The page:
To further evaluate the correlation between IL-17 expression level and severity of lupus nephritis, we detected whether up-regulation of IL-17 expression could modify the severity of lupus nephritis. Thus, groups of mice were injected with the adenovirus construct that expresses murine IL-17 (Ad-mIL-17) or with the control adenovirus vector (Ad-Ctrl) respectively, followed by immunization with ALD-DNA. We revealed that the kidney pathology score was significantly higher in mice treated with Ad-mIL-17 than that in control mice (Figure 2A and B, p<0.05). The kidney pathology score in mice treated with Ad-mIL-17 after ALD-DNA injection for six weeks was even higher than that in control mice after ALD-DNA injection for eight weeks (Figure 2A and B, p<0.05). Consistently, we found that the urine protein level in mice treated with Ad-mIL-17 was also significantly elevated compared with that in control mice (Figure 2C, p<0.05). These data demonstrated that up-regulation of IL-17 expression could enhance the severity of lupus nephritis. In addition, we observed that treatment with Ad-mIL-17 alone without ALD-DNA injection resulted in no significant induction of lupus nephritis (Figure 2A, B, C, p>0.05), suggesting that IL-17 was not the startup element for induction of lupus nephritis.

thumbnail

Figure 2. Treatment with Ad-mIL-17 enhanced the severity of lupus nephritis.

Groups of BALB/c mice were treated with Ad-mIL-17 or Ad-Ctrl respectively, and then immunized with or without 50 µg of ALD-DNA. The kidney pathology (A and B) and the level of urine protein (C) were analyzed at the indicate time. Data represented the means (±SD) for eight mice in each group. *P<0.05.

doi:10.1371/journal.pone.0058161.g002

Blockade of IL-17 Ameliorated the Severity of Lupus Nephritis

To further detect whether blockade of IL-17 could ameliorate the severity of lupus nephritis, groups of mice were injected with neutralizing antibody to IL-17 and then immunized with ALD-DNA. Eight weeks later, we found that in vivo neutralization of IL-17 significantly abrogated the induction of nephritis (Figure 3A and B, p<0.05). Besides, we revealed that blockade of IL-17 resulted in decreased level of urine protein in ALD-DNA immunized mice (Figure 3C, p<0.05). These data demonstrated that blockade of IL-17 resulted in amelioration of lupus nephritis.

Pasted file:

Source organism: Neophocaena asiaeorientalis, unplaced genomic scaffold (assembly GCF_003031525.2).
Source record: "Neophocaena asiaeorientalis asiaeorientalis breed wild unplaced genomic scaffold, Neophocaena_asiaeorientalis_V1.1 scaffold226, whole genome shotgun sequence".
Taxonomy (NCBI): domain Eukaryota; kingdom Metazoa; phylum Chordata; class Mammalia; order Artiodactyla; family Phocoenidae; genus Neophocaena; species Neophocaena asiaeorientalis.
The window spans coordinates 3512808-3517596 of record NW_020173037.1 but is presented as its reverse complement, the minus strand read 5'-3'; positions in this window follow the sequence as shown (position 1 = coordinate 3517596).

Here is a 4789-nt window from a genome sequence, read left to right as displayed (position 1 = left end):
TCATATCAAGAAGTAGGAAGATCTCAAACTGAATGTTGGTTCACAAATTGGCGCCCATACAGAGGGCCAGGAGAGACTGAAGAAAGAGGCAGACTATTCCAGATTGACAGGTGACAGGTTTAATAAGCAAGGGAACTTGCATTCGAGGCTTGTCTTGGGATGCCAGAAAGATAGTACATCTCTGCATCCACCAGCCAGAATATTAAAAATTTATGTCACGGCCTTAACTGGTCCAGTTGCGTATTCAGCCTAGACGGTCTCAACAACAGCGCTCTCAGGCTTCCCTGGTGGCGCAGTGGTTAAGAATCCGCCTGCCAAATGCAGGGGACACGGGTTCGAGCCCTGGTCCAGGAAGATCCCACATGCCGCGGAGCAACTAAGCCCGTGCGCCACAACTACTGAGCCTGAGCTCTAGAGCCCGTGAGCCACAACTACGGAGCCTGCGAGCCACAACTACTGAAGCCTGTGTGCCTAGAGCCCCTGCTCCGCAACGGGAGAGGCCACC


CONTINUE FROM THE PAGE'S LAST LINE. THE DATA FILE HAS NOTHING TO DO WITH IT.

thumbnail

Figure 3. Blockade of IL-17 alleviated the severity of lupus nephritis.

Groups of BALB/c mice were injected with neutralizing antibody to IL-17 or the control antibody, and then immunized with 50 µg of ALD-DNA. (A and B) The kidney histopathology and pathology score were analyzed eight weeks post ALD-DNA injection. (C) The level of urine protein was analyzed at the indicated time. Data represented the means (±SD) for eight mice in each group. *P<0.05.

doi:10.1371/journal.pone.0058161.g003

IL-17−/− Mice were Resistant to Induction of Lupus Nephritis

To further verify the correlation between IL-17 expression level and the severity of lupus nephritis, groups of IL-17−/− mice and wild type (WT) mice were immunized with ALD-DNA. Eight weeks later, we analyzed the pathology of kidney in ALD-DNA immunized IL-17−/− and WT mice. As shown in Figure 4A and B, ALD-DNA immunization effectively induced lupus nephritis in the WT mice. In contrast, we found that ALD-DNA failed to induce nephritis effectively in IL-17−/− mice (Figure 4A and B, p<0.05). Further, we observed that ALD-DNA induced high levels of urine protein in the WT mice but not in IL-17−/− mice (Figure 4C, p<0.05). To determine whether the immunization dose of ALD-DNA accounted for the impaired induction of lupus nephritis, groups of IL-17−/− mice were immunized with an increasing dose of ALD-DNA. Results showed that the increased dose of ALD-DNA still could not induce the apparent lupus nephritis in IL-17−/− mice (Figure 4D and E, p>0.05). These results demonstrated that IL-17−/− mice were resistant to induction of lupus nephritis.

thumbnail

Figure 4. Impaired induction of lupus nephritis in IL-17−/− mice.